From the field
07 July 2010 | Article
A round-up of some of the work under way by IUCN regional offices on ecosystem valuation and investment.
Climate change is already affecting people who live on islands and in low lying areas. In small island countries such as in the Pacific, many people rely on healthy ecosystems to provide flood control. But when landscapes are altered, such as by draining mangrove wetlands for farmland, or clearing forests to make way for agriculture on steep slopes, normal ecosystem functions are disrupted and the risk of flooding increases. In 2009, Fiji suffered from extreme flooding which seriously affected the island’s sugarcane belt and all those who depend on it.
A study by IUCN Oceania on the economic costs of the floods showed that the vulnerability of local communities is determined not only by the nature and intensity of the hazards, but also by factors such as the condition of local ecosystems, the nature of the farm production system and the health of the industry. The damage caused by the flooding to both farming and urban communities was the result of a complex interaction of physical, geographic, economic and human development characteristics.
Economic losses in the sugar belt alone, the study reported, was almost $FJ 24 million, costs borne by the farming families, sugar processors and the government. The study estimated that almost 50% of the flood-affected farmers would, at least in the short term, fall into poverty, while at least 25% of them would be unable to meet their basic nutritional needs.
“Many sugarcane farming families in the short run had to choose between feeding their families or paying for bus fares for children to go to school,” says Dr Padma Narsey Lal, Chief Technical Adviser at IUCN’s Oceania Regional Office. “The Fijian sugarcane industry suffered major losses from the floods when it could ill afford to bear them, having recently seen the last of the reductions in the European Union import price subsidy under the Cotonou, and its predecessor, Lome Agreement.”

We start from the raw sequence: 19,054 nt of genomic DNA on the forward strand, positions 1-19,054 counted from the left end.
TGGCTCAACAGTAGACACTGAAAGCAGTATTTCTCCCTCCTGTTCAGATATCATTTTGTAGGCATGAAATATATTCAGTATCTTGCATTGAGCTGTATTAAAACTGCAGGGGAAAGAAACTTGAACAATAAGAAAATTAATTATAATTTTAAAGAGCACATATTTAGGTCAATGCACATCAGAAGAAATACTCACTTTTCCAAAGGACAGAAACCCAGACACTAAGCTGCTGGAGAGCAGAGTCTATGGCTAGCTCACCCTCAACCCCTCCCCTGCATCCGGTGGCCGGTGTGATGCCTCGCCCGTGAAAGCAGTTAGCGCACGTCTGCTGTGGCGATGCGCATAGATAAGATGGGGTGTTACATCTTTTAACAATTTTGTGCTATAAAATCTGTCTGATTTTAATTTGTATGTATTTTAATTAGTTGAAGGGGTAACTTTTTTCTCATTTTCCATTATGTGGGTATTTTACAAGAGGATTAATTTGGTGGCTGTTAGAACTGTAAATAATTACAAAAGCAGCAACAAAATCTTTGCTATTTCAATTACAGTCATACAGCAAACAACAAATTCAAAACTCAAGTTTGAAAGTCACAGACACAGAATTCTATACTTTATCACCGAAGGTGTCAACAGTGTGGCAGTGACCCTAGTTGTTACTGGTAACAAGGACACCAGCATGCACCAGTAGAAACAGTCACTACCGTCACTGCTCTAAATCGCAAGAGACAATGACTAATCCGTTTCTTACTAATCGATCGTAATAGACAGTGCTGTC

In Burkina Faso, economic valuation is under way to improve rural development policy in Sourou Valley. This is one of the country’s most important wetlands but is also under great pressure for agriculture.
A lack of information on the full economic value of this ecosystem could lead to the misuse of natural resources in the region. Until now, much attention has been given to agricultural production on the premise that this will increase food security among local communities and in Burkina Faso as a whole. But more than 20 years after significant investment began, the expected ‘green revolution’ has not materialized. Yet communities still rely on other ecosystem goods and services for their livelihood and income. In an effort to demonstrate the broader range of benefits provided by this wetland ecosystem, IUCN conducted an economic valuation of Sourou Valley’s natural resource base.
The area was estimated to have a total annual value of about €15 million, of which timber for fuelwood and housing accounted for 37%; non timber forest products 21%; pasture resources 18%; fishery and river transport 10% each; crop production 3%; and tourism 1%. The study revealed that crop production is not the region’s major economic benefit, despite the level of investment since 1970.
“Field surveys also revealed that current agricultural practices are threatening ecosystem services such as flood control and climate regulation which may compromise the Valley’s other economic values. These results call for greater caution in rural development policies in the absence of full economic information,” says Jacques Somda, Programme Coordinator at IUCN’s Central and West Africa Regional Office.
The Laguna Lachuá National Park in northern Guatemala and the 55 communities around the lagoon catchment area make up the Lachuá Eco Region which supports rich biodiversity. The majority of the people here are indigenous Maya-Q’eqchí. In Lachuá, IUCN helped establish an alliance of local stakeholders and organizations, FUNDALACHUA. The alliance is promoting the conservation of natural resources in the Eco region through projects on reforestation, forest management, local handicrafts and tourism, all aimed at diversifying income sources in the region.
“We are now building on the achievements of the FUNDALACHUA to tap new markets for ecosystem services, particularly by accounting for the region’s carbon values,” explains José-Arturo Santos of IUCN’s Regional Offi ce for Meso America. “In the coming years, carbon could represent an additional income source for the local population, while also helping the national government to develop policies to Reduce Emissions from Deforestation and forest Degradation (REDD).”
Padma Lal, Chief Technical Adviser at IUCN’s Oceania Regional Office: firstname.lastname@example.org
Jacques Somda, Programme Coordinator at IUCN’s Central and West Africa Regional Office: email@example.com
José-Arturo Santos, IUCN’s Regional Offi ce for Meso America: firstname.lastname@example.org